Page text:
Brian Garish is president of Banfield Pet Hospital.
In the veterinary profession, we never take for granted that being entrusted with the care of a beloved pet is to be invited into the emotional center of a person’s life. It is a privilege and responsibility that we all take to heart. And while delivering the very best care for pets is a timeless, steadfast commitment for all veterinary health providers, the world around us is evolving rapidly. One of the most significant changes is demographic, especially with the generational mix within our workforce.
As I look within my organization at Banfield Pet Hospital, three-fourths of our associates are millennials or Gen Zers. Not only is this demographic shift happening within our workforce, but millennials also represent today’s largest population of pet owners. Whether we look inside or outside of our hospital walls, our industry is undergoing a sea change and transition of power as younger generations become the core drivers of our operations and the future of our businesses.
With younger generations moving from minority to majority, we are presented with an opportunity to step back and reevaluate. It’s essential that we build a culture within our industry and individual organizations that better attracts, retains and engages millennial and Gen Z talent. Doing so will require reprioritization and investment.
Here are five areas we must focus on as an industry to ensure we are creating the right conditions for the talent of today and tomorrow:
1. Be Social — Engage and Listen
To successfully connect with millennials and Gen Zers, it’s important to meet them where they are engaging. Increasingly today, that means through social media platforms like Instagram as a complement to in-person time. Social media can be an invaluable tool for connection, and it provides a direct, two-way dialogue that ensures all voices are heard. For example, each month I host #BanterWithBrian on Instagram to solicit and answer questions from Banfield associates, in addition to physically visiting and hosting huddles in as many of our 1,000-plus hospitals as possible. The ideas, comments and feedback I hear and then act on — whether new scrubs policies or technology investments — are critical to not only the future success of our practices but also the continued engagement of our workforce.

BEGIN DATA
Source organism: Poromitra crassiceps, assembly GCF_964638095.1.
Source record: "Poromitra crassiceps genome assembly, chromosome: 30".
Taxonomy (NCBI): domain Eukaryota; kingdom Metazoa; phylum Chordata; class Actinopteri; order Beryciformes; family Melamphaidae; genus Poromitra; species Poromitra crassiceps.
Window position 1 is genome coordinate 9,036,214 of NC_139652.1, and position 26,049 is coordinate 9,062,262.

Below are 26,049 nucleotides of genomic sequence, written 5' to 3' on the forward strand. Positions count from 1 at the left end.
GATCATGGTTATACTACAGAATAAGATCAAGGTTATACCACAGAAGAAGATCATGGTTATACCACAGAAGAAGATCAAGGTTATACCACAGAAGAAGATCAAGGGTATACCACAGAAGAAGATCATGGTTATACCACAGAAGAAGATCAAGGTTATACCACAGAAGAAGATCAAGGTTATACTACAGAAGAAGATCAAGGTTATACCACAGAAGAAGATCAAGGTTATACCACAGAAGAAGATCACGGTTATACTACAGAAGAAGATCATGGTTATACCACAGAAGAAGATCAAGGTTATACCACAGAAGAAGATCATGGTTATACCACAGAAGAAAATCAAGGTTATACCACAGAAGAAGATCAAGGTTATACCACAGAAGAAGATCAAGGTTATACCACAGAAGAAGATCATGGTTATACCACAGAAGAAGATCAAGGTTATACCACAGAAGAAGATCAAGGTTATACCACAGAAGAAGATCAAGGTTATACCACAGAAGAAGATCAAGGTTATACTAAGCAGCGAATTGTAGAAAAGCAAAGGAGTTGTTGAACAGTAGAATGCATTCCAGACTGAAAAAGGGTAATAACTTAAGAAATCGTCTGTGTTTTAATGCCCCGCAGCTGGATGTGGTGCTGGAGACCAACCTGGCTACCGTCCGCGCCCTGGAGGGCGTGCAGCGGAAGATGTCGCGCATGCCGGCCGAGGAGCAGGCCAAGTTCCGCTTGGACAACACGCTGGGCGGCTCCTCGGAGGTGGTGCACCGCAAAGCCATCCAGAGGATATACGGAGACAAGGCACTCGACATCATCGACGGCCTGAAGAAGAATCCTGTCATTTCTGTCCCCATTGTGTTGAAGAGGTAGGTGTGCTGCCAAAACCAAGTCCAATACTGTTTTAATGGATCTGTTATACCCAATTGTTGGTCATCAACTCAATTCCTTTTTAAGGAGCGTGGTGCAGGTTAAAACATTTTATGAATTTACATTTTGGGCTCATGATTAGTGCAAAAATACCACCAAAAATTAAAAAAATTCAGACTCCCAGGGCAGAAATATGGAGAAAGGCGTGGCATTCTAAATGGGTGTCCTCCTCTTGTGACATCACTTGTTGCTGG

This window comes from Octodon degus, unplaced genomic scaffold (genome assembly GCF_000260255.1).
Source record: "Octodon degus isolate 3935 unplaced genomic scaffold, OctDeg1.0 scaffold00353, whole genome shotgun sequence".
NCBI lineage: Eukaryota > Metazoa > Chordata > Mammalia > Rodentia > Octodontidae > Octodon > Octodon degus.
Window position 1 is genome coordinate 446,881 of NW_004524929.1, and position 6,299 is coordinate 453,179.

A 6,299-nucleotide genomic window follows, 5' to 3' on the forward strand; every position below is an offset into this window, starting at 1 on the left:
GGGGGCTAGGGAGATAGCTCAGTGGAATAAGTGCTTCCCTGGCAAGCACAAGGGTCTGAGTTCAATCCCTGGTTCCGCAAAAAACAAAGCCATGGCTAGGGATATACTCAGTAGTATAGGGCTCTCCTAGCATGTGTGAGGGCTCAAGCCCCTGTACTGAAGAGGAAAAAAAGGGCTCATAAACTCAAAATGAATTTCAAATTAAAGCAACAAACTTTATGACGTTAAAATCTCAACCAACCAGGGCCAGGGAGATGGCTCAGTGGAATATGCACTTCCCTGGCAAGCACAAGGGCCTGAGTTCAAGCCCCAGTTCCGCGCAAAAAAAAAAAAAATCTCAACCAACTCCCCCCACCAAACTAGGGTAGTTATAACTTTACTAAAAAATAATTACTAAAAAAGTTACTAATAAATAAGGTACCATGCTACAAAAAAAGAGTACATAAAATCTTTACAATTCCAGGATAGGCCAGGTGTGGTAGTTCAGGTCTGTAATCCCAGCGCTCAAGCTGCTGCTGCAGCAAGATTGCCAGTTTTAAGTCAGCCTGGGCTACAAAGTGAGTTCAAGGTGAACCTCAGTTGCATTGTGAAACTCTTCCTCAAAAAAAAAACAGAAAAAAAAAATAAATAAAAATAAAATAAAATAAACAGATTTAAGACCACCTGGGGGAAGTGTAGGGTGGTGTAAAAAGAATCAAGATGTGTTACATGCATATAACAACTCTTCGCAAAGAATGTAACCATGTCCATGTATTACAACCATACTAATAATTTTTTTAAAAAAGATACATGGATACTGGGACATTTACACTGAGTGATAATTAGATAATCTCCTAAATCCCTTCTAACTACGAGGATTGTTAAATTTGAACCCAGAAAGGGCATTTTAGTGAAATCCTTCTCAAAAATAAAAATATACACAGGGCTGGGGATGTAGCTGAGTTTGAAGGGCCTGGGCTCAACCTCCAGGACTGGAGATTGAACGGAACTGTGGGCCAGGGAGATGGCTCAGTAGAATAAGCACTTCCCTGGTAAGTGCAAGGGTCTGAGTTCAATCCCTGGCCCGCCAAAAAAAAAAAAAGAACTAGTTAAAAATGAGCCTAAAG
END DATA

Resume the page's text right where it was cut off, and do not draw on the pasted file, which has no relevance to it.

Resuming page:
2. Help Tackle Student Debt
Veterinarians face some of the highest educational debt of any profession. According to the American Veterinary Medical Association, veterinarians graduate with an average of $167,000 in student loans, and this number may continue to rise in the coming years. Educational debt is a major driver of mental stress and financial hardship, so it’s essential that the industry take a serious look at ways to lessen the burden, either through more financial support or by looking at long-term solutions to lower the cost of education. To help address the issue, we launched the Banfield Veterinary Student Debt Relief Program, a first-of-its-kind financial well-being benefit designed to provide new and meaningful support to our associates.
3. Prioritize Health and Well-Being
Millennials and Gen Zers are among the most health-conscious generations, seeking careers that offer balance and employers that provide benefits to meet their personal needs. Far too often, employers look at this space in a silo, thinking about compensation and medical benefits only. Doing so misses the arguably larger opportunity to create a culture that looks at a broader continuum to foster a healthy mind, career, body, finances and community. For example, consider offerings like flexible schedules, volunteer programs, stress resilience and energy management programs, as well as continuing education funds and industry memberships.
4. Ensure Inclusion and Diversity
Preparing for demographic shifts requires a diverse workforce as well as an environment that brings inclusion to the forefront. Enabling a true sense of belonging where veterinary professionals can bring their authentic self to the profession requires inclusion and diversity to work in concert. There are many ways we can do this better as an industry, including outreach to students at younger ages to ensure the right talent pipeline and empowering diversity resource groups within organizations to create meaningful dialogue, understanding and connection.
5. Give Room to Give Back
Our associates tell us every day that entering this field was a calling. And while veterinary professionals get to do that through their work, they also need the space, time and sponsorship to give back in their communities. This is especially true for younger generations that are not simply looking for a paycheck but also for a company that pays it forward by doing what’s right for pets, people and society.
As demographics evolve, the veterinary industry must evolve with them. And this will require us to deliver not only care differently but also employee engagement and experiences. For the veterinary industry, we must see these challenges as an opportunity to lead and ensure that the voices of our workforce dictate the vision of our industry.
I am confident that the most transformative solutions will come from the next generation of talent. This will only happen if we remain committed to listening and creating an inclusive culture, ensuring that the emotional center of our industry is unwaveringly focused on our people.